Between Gulf Shores, Alabama and the Flora-Bama bar on the Florida line is the region sometimes called the Redneck Riviera. Once populated by roadhouses and seafood joints, this storied strip now boasts upscale condominiums and gated communities with a more sophisticated and affluent clientele. On reviewer said that Hardy Jackson’s book—The Rise and Decline of the Redneck Riviera— reflects the lessening availability of it to working man and his family as a place to do the things they couldn’t back home. Author/scholar, Jerry E. Brown said, “Hardy’s breezy style is perfect to convey the ebbs and flows of this well-named section of the coast; his family has owned a place there nearly forever and he has experienced and observed the fortunes of that part of the panhandle through happy and hard times.”
Harvey H. (Hardy) Jackson, III grew up in Grove Hill, Alabama. He is a graduate of Marion Military Institute, Birmingham Southern College, the University of Alabama, and the University of Georgia. He has taught at universities in Florida and
Wednesday, September 26, 2012 – Craig Turner Sheldon, Jr.
“The Creek War of 1813-1814: The Beginning of Alabama”
The war between the Creek Indians of Alabama and the Americans has been overlooked as a significant event in the history of the United States. Yet, without it, the history, folklore, state boundaries, and culture of Alabama and the southeastern United States would have been radically different. The war opened Alabama to settlement by migrants from surrounding states and began the process of removing Indian groups. Thirty years of archaeological and historic investigations have produce more accurate and complete pictures of 17th and 18th century Creek Culture. This presentation will outline and discuss past and present research into the war.
Craig Turner Sheldon, Jr., Distinguished Research Professor Emeritus of Anthropology at Auburn-Montgomery is an archaeologist with research interests in the late prehistoric and early historic periods of the southeastern United States. Born in Fairhope, Alabama, he attended the University of Alabama where he received his BA. At the University of Oregon where he earned his MA and PhD, he was a National Defense Education Act Fellow. He is a member of Phi Eta Sigma, Phi Beta Kappa and Sigma Xi honor societies.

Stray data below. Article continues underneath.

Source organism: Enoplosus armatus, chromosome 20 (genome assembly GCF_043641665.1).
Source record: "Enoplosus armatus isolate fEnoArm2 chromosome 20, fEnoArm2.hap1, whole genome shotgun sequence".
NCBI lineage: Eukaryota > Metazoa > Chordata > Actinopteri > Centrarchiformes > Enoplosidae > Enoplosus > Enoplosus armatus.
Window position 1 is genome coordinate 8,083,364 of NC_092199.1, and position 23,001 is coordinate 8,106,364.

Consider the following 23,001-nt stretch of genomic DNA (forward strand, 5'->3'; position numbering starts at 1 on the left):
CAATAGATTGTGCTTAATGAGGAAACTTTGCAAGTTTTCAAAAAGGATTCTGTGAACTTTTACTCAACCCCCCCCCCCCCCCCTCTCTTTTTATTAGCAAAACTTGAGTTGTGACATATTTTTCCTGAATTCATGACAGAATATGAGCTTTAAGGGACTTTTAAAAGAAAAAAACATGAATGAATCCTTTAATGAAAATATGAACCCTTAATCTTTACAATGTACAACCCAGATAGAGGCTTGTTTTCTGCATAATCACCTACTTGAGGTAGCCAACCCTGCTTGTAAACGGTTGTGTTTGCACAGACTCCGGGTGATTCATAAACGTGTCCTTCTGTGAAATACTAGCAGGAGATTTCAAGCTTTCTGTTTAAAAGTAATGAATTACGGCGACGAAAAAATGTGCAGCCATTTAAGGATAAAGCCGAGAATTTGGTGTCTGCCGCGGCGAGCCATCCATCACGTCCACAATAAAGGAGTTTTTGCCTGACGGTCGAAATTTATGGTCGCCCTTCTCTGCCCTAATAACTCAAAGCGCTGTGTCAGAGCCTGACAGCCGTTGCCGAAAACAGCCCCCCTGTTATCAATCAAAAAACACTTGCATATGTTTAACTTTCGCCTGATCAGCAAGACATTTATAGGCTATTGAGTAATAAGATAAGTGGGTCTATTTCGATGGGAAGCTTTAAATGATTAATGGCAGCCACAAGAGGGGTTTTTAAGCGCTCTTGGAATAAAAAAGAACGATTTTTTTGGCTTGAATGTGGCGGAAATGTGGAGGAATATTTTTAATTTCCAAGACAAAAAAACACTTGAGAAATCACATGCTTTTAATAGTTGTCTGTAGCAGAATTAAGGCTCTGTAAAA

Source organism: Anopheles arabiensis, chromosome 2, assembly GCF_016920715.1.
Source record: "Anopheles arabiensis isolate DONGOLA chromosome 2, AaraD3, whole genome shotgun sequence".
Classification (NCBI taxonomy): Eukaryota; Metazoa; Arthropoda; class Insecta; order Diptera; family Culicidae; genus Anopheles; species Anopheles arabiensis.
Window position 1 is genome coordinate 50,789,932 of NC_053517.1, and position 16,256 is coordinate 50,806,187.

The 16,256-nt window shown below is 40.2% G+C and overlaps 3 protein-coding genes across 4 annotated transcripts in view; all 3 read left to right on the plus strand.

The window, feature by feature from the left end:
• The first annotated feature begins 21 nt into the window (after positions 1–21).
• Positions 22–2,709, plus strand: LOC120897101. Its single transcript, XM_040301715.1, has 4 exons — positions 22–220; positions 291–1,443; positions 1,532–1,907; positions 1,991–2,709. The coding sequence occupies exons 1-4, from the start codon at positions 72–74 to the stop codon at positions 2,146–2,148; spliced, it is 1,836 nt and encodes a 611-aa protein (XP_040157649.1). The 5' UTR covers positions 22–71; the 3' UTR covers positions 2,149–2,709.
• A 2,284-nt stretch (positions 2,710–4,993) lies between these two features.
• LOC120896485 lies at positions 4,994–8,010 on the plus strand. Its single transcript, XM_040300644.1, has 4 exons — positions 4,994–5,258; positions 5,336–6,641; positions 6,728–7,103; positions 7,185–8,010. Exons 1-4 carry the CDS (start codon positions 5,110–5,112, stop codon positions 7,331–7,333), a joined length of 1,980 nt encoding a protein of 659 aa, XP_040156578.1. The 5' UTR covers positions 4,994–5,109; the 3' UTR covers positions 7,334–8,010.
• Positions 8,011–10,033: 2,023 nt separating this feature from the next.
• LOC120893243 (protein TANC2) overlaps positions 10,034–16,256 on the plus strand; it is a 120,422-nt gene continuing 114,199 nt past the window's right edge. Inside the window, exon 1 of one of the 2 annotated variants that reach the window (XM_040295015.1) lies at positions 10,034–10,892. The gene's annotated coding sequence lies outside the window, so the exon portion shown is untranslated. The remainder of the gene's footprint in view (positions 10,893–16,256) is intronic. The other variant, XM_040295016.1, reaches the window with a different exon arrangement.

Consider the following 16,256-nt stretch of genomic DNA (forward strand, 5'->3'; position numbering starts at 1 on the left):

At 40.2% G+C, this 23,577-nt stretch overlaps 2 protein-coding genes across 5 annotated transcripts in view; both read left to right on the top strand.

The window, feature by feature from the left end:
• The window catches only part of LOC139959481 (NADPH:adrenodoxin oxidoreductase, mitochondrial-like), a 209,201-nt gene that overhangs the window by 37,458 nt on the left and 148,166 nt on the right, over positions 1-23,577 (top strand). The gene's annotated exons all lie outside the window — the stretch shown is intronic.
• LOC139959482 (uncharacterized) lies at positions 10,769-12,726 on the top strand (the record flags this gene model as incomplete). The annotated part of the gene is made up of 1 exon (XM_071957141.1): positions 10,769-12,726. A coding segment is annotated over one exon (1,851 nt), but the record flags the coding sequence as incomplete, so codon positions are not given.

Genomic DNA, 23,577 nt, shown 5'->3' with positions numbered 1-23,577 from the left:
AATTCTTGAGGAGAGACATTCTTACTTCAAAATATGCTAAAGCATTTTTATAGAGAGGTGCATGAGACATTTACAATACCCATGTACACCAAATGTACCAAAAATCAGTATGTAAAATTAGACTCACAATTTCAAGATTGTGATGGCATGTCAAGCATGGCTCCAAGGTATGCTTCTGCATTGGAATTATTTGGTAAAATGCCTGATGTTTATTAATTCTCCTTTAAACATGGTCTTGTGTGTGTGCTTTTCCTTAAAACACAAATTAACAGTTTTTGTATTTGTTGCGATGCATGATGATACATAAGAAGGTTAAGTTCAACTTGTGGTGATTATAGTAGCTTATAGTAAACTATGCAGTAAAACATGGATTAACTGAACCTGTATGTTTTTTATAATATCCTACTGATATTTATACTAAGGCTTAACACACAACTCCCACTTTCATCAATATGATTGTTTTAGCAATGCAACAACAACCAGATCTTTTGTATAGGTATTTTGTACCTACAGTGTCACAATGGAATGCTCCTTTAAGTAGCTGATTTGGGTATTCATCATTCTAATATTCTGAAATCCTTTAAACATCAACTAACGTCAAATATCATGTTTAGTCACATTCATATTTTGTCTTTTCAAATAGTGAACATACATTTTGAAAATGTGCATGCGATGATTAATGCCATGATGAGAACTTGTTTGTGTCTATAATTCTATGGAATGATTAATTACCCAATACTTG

Wednesday, October 3, 2012 – General Charles “Chick” Cleveland with Warren A. Trest
“Mig Alley: The Fight for Air Superiority in Korea”
In Warren Trest’s upcoming biography, Once a Fighter Pilot, of General Cleveland, he states “The MiG-15s showed over the Yalu in late 1950. Before the arrival of the USAF’s high performance F-86s, the Mig-15s had established air superiority and had free reign of the skies. That’s why the Air Force bought the F-86s to counter them. Two wings of F-86s were sent to the theater in late 1950 because it was the only aircraft on the friendly side of the Iron Curtain that could met the Mig-15 on equal or better terms. Most of the fighter pilots wanted a shot at the MiGs, and they knew that their best chance at getting the enemy fighters in their gun sights would be from the cockpit of an F-86. Int early 1952, 1st Lt. Cleveland joined the 4thFighter Interceptor Wing at Kimpo on the outskirts of Seoul. He couldn’t wait to climb into the cockpit and take part in defense of South Korea’s freedom.”
Warren Trest, former Air Force senior historian, has authored and coauthored more than fifty military histories and studies. He was awarded the Purple Heart and Bronze Star medals as a U.S. Army combat reporter in the Korean War and the Medal for Civilian Service while serving as AF historian in Vietnam. Trest will introduce General Cleveland who will tell his ‘fighter pilot’ story. Cleveland was a Korean War fighter ace and former commander of Air University. He is also president of the American Fighter Aces Association.
Wednesday, October 10, 2012 – Ralph B. Draughon, Jr.
“Coach John Heisman: On Stage at Auburn, 1895-1899”